Cornerstone content has cropped up in a few conversations of late. If you’re not fluent in marketing speak, cornerstone content is a pretty lengthy piece of content that’s written, structured and designed to bring traffic to your website. It’s full of the keywords and search terms you want to be found for, requires in depth research, and can be a big investment of time and resources.
But what happens when someone lands on your cornerstone content? What do they do next?
In an ideal world they would...
A. See you as a credible information source and share your content on social media.
B. Be intrigued about your product/service and browse the rest of your site.
One of these actions is a result; achieving both is ideal.
Cornerstone content is brilliant for driving people to your website. But if the rest of your site isn’t interesting, readable, relevant or valuable your visitor will quickly give up and leave.
This led me to think about all the other juicy bits of content you can put on your website to entice people in and make them want to come back for more.
When people land on your website, there is some crucial content that will encourage them to spend time on there and could shape their decision to enquire or purchase. Consider them the mother, grandmother, stepmother, sister and aunty of good website content.
5 essential pieces of website content
At Comma Sense we call testimonials the gold dust of all marketing content. Testimonials or client reviews are real people talking about real-life positive experiences of your business.
Any potential customer with their wits about them will look at reviews and testimonials before contracting with a new supplier (I was doing this earlier today searching for a driveway landscaper!). If you don’t have any on your website, get them on there right now!
For more tips on testimonials check out How to get over the fear of asking for testimonials
Case studies or Portfolio gallery
By showcasing case studies you’re offering clients a glimpse into what it’s like working with you. When choosing case studies, try to achieve a good mix of services and sectors to showcase the breadth of your experience. If there’s a type of project or client you particularly enjoy working with, focus on this to attract more of the same type of client.
A portfolio or gallery of content is a good option for more visual products and services. I’ve worked with photographers, web designers and other creatives who do this exceptionally well. Depending on your site structure, you could combine striking portfolio images with mini case studies to explore projects in more depth and explain your approach. And don’t forget to tag your images with those all-important keywords!
More tips on how to write a case study
This is essentially free information you give away on your website, and could well be a piece of cornerstone content. Think downloadable content, usually in pdf format. If you already have plenty of content on your website you could easily create a download by combining these materials. If you’ve ever created an A-Z on social media or a series of blog posts on a theme, think about turning the series into a downloadable resource. Don’t fancy writing a lengthy document? How about producing a series of short videos instead?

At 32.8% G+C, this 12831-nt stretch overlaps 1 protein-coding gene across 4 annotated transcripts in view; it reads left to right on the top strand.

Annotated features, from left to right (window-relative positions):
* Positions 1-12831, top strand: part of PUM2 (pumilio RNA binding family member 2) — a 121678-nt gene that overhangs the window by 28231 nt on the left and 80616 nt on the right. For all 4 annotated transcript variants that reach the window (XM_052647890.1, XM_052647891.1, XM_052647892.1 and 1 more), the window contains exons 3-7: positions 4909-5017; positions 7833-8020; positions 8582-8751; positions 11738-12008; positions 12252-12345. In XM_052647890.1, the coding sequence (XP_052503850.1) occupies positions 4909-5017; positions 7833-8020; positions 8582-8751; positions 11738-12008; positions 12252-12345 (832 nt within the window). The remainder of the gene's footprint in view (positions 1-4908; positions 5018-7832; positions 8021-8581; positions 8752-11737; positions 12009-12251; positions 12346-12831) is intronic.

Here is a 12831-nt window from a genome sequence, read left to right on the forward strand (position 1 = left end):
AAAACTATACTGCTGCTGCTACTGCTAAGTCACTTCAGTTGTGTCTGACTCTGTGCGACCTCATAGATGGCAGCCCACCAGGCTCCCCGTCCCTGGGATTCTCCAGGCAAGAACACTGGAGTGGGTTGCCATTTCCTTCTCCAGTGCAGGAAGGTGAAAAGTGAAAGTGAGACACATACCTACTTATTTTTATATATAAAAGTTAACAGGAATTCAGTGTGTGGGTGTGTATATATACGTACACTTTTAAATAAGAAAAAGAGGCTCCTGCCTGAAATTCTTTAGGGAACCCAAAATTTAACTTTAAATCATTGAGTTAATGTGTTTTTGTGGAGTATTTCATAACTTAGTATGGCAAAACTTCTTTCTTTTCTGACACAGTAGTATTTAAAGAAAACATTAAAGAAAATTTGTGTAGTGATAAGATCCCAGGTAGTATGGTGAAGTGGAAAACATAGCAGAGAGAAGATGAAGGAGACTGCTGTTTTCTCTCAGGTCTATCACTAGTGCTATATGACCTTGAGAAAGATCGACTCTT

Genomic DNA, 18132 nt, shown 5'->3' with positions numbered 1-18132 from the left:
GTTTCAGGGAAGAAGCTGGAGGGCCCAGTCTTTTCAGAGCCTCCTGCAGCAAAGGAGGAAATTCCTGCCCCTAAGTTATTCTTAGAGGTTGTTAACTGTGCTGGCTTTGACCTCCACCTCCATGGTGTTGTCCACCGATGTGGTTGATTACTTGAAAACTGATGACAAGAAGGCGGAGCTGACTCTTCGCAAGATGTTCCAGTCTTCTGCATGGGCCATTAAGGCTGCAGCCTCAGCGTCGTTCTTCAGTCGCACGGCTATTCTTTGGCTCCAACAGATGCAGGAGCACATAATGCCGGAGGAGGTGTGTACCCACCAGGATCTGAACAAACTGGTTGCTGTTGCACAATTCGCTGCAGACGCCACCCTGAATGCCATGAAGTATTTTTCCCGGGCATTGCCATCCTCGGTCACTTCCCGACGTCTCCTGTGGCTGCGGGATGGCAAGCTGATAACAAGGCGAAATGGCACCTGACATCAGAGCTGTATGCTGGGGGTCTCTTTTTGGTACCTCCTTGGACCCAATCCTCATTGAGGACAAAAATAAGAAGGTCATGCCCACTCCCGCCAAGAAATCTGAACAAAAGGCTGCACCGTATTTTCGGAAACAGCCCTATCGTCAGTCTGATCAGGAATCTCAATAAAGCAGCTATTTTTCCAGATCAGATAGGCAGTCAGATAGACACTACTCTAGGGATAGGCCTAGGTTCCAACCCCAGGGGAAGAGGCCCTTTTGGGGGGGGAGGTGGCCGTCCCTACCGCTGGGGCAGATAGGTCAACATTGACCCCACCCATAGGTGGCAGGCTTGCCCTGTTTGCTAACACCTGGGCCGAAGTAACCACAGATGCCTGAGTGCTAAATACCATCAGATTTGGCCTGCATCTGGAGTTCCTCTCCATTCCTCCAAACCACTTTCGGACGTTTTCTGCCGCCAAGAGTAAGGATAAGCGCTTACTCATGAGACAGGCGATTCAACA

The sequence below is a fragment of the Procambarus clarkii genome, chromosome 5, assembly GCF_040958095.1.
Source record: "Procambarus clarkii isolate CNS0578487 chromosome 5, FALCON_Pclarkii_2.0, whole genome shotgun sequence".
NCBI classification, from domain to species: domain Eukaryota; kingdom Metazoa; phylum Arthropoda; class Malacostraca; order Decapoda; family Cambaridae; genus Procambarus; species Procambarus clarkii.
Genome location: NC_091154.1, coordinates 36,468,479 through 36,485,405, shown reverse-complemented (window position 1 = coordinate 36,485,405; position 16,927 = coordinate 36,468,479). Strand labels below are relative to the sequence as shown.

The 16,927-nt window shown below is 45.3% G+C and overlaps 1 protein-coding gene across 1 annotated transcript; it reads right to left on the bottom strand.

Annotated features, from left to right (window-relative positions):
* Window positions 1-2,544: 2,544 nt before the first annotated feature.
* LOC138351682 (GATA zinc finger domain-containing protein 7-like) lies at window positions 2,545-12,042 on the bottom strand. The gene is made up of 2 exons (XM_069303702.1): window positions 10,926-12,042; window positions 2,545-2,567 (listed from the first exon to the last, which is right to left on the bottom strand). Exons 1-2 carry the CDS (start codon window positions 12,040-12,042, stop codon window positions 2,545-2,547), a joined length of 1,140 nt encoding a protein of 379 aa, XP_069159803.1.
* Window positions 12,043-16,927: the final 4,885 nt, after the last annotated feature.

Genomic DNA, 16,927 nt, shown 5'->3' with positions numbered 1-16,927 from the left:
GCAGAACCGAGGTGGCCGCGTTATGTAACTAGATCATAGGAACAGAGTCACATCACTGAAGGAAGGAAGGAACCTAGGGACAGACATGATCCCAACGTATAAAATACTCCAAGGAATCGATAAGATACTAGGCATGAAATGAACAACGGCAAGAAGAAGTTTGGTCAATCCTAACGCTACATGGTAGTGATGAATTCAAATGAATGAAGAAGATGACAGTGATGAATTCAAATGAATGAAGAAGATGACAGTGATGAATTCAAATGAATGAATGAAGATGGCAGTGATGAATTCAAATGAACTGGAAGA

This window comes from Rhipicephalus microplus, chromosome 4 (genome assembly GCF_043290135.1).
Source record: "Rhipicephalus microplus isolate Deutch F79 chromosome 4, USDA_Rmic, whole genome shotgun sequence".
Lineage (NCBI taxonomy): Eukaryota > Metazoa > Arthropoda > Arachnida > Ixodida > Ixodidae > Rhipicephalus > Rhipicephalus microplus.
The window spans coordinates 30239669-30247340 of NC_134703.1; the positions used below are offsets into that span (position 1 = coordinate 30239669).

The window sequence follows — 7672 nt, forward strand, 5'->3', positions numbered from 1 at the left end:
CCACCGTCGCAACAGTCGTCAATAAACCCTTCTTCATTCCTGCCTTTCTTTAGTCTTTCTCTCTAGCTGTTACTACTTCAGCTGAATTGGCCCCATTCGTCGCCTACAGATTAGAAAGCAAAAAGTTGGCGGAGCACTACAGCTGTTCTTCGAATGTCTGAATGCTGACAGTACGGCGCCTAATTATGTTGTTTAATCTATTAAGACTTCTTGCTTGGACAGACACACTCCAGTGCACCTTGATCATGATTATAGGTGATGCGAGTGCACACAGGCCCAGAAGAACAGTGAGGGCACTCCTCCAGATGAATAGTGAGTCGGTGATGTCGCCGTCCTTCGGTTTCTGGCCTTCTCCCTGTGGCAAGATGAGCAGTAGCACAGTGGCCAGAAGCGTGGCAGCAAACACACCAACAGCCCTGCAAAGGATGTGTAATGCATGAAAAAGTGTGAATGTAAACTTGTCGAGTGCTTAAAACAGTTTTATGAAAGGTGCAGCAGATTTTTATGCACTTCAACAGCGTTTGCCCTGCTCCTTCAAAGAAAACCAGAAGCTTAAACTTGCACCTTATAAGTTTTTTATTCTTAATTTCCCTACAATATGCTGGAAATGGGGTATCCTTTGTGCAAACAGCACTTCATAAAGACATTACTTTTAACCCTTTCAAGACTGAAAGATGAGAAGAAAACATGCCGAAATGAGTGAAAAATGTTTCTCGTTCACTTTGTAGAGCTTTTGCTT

You can use free resources to encourage people to sign up to your mailing list. Create a simple sign up form that links to your database and then give them something for free in return.
Blogs are the ideal channel to tell short stories that resonate on an emotional level. Through sharing your personal or business experiences, thoughts and feelings, you can connect and find things in common with potential customers - connections that build relationships and could influence a future purchasing decision.
Think about creating relatable content to showcase your expertise, share knowledge and demonstrate credibility in your field. If you write about your experience of a subject a potential customer is searching for, it could pave the pathway to a sale. It’s a no-brainer!
Easy ways to get in touch
To generate enquiries through your website you need to make it easy for people to make contact. It’s good to have several options so the client can choose their preferred way of getting in touch.
Subscribe to mailing list
Links to social feeds (include messaging apps like WhatsApp / FB Messenger if you have them)
I started drafting this post on a Tuesday - the same day I was browsing driveway landscapers - and I filled in a web form to request a call back. Today is Friday and I still haven’t received a response. Remember to check your feeds regularly and respond in a timely manner!
I’d also recommend you test your calls to action on a regular basis to check that links and forms work and the user experience is seamless. You’d be surprised how many people miss out on website enquiries because a form is linked to an old email address or links are broken.
If you need help creating any of the content mentioned in this post, I’d love to hear from you, please get in touch for a chat.